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Linguistic Intelligence: The "Word Smart" Intelligence

Language has long been a fascination to scientists and researchers. How does a small child develop language skills? In which ways do we show language development? How does various disabilities and disorders affect this development? Because of this preoccupation linguistic intelligence is arguably the most researched of Gardner's nine intelligences.

Linguistic Intelligence is called the "Word Smart" intelligence because it balances its whole existence on the foundation of language. Language can be expressed in three ways:  written, oral, and non-verbal.  For the purpose of this article we will focus on written and oral communication.  These two are closely related; in fact, written language cannot exist without the oral-auditory area of the brain. However, in terms of linguistic intelligence, written and oral are seen as different entities as one person may excel in written language but fall apart when asked to give a speech. 

This article should not, however, give you the false impression that auditory development is included in the linguistic intelligence as a deaf child can develop speech without ever hearing a sound.  We will talk about this area of development in my next installment in this series when I cover musical intelligence.

This article is a perfect example of every facet of linguistic intelligence coming together. I wrote this article, using my intelligence to choose the right words and form the ideas into flowing paragraphs. You are using your intelligence to read and understand what I have written. Later, you may relay this information orally to a friend or colleague and your explanation shows your intelligence for the spoken word.

Types of Linguistic Intelligence







Birth To School Age

You may see the developing child exhibiting a fascination with books. They may like to be read to for hours, may spend countless more hours reading themselves, and may enjoy retelling the story to any sympathetic ear. A child may learn to use words early, develop their vocabulary early, use big words and perfect grammar at a young age, and when they are old enough to carry on a conversation will talk your ear off for the next forty years. Many children may learn to read at two or three years of age, and, in some rare cases, teach themselves how to read.  Imitation is another outlet for children as they learn to copy others' verbal and non-verbal communication skills. Oh, and that child that has the most convincing argument for why they can stay up an hour past their bedtime on a school night? Yep, linguistic intelligence at work, my friend.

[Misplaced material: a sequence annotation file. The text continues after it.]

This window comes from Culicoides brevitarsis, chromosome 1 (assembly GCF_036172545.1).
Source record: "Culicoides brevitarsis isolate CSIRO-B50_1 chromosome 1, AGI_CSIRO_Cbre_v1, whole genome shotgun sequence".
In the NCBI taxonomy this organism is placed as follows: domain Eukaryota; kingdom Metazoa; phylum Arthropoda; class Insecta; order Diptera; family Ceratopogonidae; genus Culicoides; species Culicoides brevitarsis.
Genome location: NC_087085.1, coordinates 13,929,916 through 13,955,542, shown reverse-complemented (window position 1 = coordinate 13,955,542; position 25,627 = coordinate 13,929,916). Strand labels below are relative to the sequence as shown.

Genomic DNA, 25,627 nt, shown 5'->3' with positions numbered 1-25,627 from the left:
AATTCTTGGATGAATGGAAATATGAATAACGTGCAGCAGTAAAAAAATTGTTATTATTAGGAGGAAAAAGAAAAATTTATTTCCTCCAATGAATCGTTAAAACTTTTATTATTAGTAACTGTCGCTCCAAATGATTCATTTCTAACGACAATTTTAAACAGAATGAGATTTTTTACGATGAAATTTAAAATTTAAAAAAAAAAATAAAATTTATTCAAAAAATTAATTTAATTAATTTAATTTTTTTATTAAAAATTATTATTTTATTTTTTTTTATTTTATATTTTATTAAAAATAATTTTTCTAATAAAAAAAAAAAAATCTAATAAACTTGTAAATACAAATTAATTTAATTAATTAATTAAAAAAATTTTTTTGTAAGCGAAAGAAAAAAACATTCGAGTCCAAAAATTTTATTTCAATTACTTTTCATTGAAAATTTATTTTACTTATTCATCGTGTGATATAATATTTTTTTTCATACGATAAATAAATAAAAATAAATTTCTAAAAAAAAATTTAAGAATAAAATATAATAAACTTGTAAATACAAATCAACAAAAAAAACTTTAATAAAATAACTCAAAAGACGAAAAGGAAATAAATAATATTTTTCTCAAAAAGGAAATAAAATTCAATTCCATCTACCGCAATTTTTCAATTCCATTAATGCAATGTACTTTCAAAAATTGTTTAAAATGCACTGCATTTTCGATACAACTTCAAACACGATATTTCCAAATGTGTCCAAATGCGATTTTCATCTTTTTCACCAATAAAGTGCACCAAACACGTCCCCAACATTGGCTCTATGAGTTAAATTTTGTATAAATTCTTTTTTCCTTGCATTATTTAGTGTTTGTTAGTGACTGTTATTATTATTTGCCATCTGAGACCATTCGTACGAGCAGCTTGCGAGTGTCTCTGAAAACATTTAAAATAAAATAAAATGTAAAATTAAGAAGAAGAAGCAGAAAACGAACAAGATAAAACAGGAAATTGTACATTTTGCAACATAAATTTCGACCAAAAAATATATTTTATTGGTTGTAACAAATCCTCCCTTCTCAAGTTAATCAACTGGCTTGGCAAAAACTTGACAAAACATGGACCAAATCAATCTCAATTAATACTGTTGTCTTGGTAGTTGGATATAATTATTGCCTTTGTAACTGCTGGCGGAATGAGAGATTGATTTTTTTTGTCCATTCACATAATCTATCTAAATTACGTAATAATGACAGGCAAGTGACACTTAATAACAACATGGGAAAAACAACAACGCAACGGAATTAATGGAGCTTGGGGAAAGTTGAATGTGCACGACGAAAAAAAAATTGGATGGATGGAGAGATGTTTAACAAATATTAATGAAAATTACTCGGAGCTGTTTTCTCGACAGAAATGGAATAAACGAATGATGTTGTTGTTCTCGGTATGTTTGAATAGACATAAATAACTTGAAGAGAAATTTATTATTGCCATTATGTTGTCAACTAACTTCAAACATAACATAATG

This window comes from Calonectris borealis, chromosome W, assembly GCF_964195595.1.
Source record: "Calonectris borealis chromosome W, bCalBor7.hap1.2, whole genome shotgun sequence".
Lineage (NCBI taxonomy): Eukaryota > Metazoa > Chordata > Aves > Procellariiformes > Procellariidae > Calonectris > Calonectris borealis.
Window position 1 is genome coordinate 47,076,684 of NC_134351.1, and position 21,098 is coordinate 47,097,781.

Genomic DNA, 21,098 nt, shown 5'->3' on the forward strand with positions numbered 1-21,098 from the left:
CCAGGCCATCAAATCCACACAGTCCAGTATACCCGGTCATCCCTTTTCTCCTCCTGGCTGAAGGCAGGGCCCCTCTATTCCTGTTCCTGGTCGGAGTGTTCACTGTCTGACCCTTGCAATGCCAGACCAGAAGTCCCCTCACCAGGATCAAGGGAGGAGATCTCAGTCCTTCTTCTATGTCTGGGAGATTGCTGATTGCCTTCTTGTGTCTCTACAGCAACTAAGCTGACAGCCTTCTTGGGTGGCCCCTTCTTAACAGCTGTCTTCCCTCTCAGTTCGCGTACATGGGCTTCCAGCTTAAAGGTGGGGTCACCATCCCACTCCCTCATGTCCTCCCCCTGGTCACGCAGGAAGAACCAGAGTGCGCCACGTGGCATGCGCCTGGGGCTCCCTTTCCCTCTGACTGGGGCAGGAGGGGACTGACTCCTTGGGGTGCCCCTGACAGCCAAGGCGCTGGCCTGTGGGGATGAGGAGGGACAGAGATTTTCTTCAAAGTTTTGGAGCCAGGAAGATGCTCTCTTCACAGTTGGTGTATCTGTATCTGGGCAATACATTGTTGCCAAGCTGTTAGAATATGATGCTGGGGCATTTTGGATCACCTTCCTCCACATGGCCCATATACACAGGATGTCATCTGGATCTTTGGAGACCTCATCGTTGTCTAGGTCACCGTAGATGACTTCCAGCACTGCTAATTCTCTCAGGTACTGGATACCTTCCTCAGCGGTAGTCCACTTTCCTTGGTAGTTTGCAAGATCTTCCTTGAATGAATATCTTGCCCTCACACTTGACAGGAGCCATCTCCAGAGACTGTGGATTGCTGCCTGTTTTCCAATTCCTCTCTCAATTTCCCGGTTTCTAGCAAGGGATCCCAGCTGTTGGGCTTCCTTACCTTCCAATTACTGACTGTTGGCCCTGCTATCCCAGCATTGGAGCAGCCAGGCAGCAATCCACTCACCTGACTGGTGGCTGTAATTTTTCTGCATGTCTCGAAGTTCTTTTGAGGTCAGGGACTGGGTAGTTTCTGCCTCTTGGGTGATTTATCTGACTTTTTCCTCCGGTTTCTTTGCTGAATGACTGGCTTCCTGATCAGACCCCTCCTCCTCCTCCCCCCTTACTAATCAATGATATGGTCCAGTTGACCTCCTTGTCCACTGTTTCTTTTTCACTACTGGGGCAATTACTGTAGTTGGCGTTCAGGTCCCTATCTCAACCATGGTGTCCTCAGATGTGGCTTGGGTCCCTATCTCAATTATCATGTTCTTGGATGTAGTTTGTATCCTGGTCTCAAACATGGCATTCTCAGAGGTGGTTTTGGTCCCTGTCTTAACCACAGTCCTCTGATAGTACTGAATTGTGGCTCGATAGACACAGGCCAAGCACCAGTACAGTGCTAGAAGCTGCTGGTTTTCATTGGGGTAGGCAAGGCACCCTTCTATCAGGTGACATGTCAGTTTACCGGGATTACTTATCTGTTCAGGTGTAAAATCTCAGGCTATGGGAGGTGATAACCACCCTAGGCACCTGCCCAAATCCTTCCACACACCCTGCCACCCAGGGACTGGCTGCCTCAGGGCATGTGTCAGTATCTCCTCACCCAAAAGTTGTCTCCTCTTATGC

School Age To Young Adulthood

School age children, as well as young adults attending college, may find that certain study habits help them to achieve. While some linguistically intelligent students will have a knack for remembering written information, others may find that organizing lists or using mnemonic devices to remember facts will be of great help. Students who study foreign language may find it easy to understand, conjugating verbs and pronouncing the foreign sounds may come naturally to them. Many are very good listeners and spell with ease. These learners do best in a lecture setting, taking notes, reading from a textbook, and are not afraid to ask questions.


Adults can find many creative outlets for their intelligence. For instance, maybe you like to do word puzzles or games. You may get great enjoyment out of jokes, puns, or riddles. You might feel compelled to write stories or articles, or maybe you have a thirst for information and choose to read books, magazines, or newspapers to learn more about the world around you. Perhaps you feel the need to speak your mind, or speak up for the rights of others.

Sharpen Your Skills

There are many ways to improve or hone your skills in linguistics. Some you can do privately while others require a little more courage to show off your intelligence.

Privately, you may want to make up stories in your head. Practice writing them down, or possibly orally tell a friend or relative. Debate topics with your family and friends. Study up, choose a side, and defend your opinion; with any luck you might be able to make them think twice about theirs. Similarly, simply discuss with another person certain issues or ideas. Keep a journal to write your thoughts, feelings, or ideas. Write poems or personal essays for yourself or others to read. Try to lengthen your emails, or find a penpal to write to. Play the word games that you love, or take vocabulary tests online. And, of course, read, read, read!

If you're looking for more of a thrill try to do something publicly. Publish a blog or write articles for sites like hubpages. Try writing editorials for your local newspaper and sound off on an issue close to your heart. Try joining a debate club or find a similar outlet. Join Toastmasters to refine your public speaking skills. Volunteer to be a guest speaker for a high school or college class.